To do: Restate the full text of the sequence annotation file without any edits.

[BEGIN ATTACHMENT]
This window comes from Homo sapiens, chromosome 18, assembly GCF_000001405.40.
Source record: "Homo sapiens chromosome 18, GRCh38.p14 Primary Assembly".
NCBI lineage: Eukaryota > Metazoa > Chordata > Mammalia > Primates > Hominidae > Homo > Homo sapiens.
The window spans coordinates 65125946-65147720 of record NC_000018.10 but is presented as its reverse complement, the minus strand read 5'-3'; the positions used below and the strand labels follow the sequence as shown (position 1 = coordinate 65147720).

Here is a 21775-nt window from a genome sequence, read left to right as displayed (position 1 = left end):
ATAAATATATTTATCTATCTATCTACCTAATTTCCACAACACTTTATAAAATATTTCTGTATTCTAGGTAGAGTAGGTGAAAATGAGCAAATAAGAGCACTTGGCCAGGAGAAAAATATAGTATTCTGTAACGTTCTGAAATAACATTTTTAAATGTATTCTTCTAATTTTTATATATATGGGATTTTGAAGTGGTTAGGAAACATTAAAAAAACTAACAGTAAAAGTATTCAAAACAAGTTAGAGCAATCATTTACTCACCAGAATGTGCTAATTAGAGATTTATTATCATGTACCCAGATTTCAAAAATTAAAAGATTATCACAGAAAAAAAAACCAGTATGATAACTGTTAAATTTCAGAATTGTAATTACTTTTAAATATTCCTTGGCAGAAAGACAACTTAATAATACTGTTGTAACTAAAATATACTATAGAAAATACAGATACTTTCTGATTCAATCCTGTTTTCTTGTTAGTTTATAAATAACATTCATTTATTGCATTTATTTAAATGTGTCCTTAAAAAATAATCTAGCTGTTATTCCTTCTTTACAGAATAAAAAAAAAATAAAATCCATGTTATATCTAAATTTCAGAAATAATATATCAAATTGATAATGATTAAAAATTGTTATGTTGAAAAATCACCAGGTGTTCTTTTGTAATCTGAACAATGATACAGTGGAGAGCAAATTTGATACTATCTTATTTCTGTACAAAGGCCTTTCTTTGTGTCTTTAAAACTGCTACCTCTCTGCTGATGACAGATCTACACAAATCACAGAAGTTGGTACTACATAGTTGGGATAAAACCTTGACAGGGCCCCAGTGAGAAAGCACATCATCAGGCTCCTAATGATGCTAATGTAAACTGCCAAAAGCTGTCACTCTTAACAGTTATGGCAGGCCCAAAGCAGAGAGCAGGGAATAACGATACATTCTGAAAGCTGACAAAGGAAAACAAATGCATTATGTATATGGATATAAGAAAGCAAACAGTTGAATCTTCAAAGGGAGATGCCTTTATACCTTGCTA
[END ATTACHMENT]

This window comes from Homo sapiens, chromosome 18, assembly GCF_000001405.40.
Source record: "Homo sapiens chromosome 18, GRCh38.p14 Primary Assembly".
NCBI lineage: Eukaryota > Metazoa > Chordata > Mammalia > Primates > Hominidae > Homo > Homo sapiens.
The window spans coordinates 65125946-65147720 of record NC_000018.10 but is presented as its reverse complement, the minus strand read 5'-3'; the positions used below and the strand labels follow the sequence as shown (position 1 = coordinate 65147720).

Here is a 21775-nt window from a genome sequence, read left to right as displayed (position 1 = left end):
ATAAATATATTTATCTATCTATCTACCTAATTTCCACAACACTTTATAAAATATTTCTGTATTCTAGGTAGAGTAGGTGAAAATGAGCAAATAAGAGCACTTGGCCAGGAGAAAAATATAGTATTCTGTAACGTTCTGAAATAACATTTTTAAATGTATTCTTCTAATTTTTATATATATGGGATTTTGAAGTGGTTAGGAAACATTAAAAAAACTAACAGTAAAAGTATTCAAAACAAGTTAGAGCAATCATTTACTCACCAGAATGTGCTAATTAGAGATTTATTATCATGTACCCAGATTTCAAAAATTAAAAGATTATCACAGAAAAAAAAACCAGTATGATAACTGTTAAATTTCAGAATTGTAATTACTTTTAAATATTCCTTGGCAGAAAGACAACTTAATAATACTGTTGTAACTAAAATATACTATAGAAAATACAGATACTTTCTGATTCAATCCTGTTTTCTTGTTAGTTTATAAATAACATTCATTTATTGCATTTATTTAAATGTGTCCTTAAAAAATAATCTAGCTGTTATTCCTTCTTTACAGAATAAAAAAAAAATAAAATCCATGTTATATCTAAATTTCAGAAATAATATATCAAATTGATAATGATTAAAAATTGTTATGTTGAAAAATCACCAGGTGTTCTTTTGTAATCTGAACAATGATACAGTGGAGAGCAAATTTGATACTATCTTATTTCTGTACAAAGGCCTTTCTTTGTGTCTTTAAAACTGCTACCTCTCTGCTGATGACAGATCTACACAAATCACAGAAGTTGGTACTACATAGTTGGGATAAAACCTTGACAGGGCCCCAGTGAGAAAGCACATCATCAGGCTCCTAATGATGCTAATGTAAACTGCCAAAAGCTGTCACTCTTAACAGTTATGGCAGGCCCAAAGCAGAGAGCAGGGAATAACGATACATTCTGAAAGCTGACAAAGGAAAACAAATGCATTATGTATATGGATATAAGAAAGCAAACAGTTGAATCTTCAAAGGGAGATGCCTTTATACCTTGCTA